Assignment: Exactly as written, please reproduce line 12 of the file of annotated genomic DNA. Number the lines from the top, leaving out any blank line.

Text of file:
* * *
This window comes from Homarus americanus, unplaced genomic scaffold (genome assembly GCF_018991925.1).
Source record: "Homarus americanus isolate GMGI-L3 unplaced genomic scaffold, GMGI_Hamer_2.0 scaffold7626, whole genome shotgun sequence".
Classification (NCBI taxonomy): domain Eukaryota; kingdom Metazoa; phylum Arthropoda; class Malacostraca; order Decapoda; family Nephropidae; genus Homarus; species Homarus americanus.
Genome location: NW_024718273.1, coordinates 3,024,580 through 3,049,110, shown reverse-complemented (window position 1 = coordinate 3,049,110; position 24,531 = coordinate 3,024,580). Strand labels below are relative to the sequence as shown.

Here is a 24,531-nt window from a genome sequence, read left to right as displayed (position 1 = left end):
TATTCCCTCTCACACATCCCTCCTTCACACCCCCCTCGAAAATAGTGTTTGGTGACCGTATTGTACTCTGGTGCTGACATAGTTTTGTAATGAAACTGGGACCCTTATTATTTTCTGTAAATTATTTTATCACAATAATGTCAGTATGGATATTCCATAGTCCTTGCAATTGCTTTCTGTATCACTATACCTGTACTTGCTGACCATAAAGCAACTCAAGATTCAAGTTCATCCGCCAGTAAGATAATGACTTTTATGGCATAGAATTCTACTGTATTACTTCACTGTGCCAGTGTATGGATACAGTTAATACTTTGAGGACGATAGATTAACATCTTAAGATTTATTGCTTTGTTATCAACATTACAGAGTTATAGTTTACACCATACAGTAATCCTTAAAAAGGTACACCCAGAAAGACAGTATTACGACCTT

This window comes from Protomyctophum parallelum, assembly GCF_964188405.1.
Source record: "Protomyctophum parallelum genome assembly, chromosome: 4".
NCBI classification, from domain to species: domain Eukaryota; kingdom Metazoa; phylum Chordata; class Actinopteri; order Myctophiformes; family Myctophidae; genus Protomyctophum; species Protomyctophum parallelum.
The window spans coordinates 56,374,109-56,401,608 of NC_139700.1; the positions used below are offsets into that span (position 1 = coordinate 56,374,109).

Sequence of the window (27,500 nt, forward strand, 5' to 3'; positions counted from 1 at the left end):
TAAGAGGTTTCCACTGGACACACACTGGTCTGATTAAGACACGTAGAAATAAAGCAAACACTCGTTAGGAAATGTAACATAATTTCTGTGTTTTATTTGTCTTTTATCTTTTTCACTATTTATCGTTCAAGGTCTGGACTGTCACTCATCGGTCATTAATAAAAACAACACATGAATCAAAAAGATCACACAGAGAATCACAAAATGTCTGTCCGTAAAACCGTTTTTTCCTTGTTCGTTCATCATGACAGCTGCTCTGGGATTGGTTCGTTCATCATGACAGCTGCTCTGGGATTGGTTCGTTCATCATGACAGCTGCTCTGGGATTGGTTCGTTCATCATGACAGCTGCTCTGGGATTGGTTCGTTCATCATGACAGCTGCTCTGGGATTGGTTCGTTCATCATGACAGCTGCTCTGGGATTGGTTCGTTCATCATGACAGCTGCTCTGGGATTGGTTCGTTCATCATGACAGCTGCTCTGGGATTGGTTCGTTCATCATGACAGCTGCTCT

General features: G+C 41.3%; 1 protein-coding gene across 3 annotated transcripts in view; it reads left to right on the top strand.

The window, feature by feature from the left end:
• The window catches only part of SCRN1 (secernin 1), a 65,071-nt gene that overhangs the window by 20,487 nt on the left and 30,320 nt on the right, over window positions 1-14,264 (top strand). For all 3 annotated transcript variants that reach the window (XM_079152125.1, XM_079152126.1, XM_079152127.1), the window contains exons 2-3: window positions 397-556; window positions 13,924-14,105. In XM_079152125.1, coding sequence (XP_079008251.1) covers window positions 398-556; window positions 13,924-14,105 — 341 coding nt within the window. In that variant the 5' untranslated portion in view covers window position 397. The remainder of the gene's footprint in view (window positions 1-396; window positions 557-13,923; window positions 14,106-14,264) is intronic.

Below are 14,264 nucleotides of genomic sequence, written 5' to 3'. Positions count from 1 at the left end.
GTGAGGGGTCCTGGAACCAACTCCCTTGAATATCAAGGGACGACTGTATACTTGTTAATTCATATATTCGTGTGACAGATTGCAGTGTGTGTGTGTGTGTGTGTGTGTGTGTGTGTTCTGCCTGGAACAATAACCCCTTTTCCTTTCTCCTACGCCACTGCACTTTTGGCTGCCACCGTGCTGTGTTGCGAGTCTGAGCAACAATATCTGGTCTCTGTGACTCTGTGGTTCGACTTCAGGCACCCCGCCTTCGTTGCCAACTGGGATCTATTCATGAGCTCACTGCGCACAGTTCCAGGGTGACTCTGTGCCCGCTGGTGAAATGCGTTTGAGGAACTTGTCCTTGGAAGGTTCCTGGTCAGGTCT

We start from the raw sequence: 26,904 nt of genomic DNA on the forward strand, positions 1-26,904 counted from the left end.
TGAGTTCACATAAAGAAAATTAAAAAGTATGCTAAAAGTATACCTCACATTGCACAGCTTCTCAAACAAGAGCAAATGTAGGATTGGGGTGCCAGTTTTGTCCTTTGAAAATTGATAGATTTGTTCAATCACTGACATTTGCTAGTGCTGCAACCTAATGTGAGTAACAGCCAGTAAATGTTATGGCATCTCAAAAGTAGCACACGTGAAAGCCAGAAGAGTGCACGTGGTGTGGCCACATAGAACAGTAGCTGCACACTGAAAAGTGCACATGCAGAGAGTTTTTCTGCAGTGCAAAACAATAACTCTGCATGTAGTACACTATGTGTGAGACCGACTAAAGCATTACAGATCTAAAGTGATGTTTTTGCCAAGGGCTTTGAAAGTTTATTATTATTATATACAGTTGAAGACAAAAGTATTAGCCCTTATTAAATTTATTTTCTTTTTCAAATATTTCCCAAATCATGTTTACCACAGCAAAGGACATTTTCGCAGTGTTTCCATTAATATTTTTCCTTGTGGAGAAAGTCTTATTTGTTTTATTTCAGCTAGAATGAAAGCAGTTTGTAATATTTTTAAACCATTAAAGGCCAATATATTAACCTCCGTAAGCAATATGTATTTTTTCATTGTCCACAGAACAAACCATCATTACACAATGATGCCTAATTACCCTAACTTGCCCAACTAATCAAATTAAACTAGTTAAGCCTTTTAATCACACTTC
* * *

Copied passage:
TAAGAGGTTTCCACTGGACACACACTGGTCTGATTAAGACACGTAGAAATAAAGCAAACACTCGTTAGGAAATGTAACATAATTTCTGTGTTTTATTTGTCTTTTATCTTTTTCACTATTTATCGTTCAAGGTCTGGACTGTCACTCATCGGTCATTAATAAAAACAACACATGAATCAAAAAGATCACACAGAGAATCACAAAATGTCTGTCCGTAAAACCGTTTTTTCCTTGTTCGTTCATCATGACAGCTGCTCTGGGATTGGTTCGTTCATCATGACAGCTGCTCTGGGATTGGTTCGTTCATCATGACAGCTGCTCTGGGATTGGTTCGTTCATCATGACAGCTGCTCTGGGATTGGTTCGTTCATCATGACAGCTGCTCTGGGATTGGTTCGTTCATCATGACAGCTGCTCTGGGATTGGTTCGTTCATCATGACAGCTGCTCTGGGATTGGTTCGTTCATCATGACAGCTGCTCTGGGATTGGTTCGTTCATCATGACAGCTGCTCT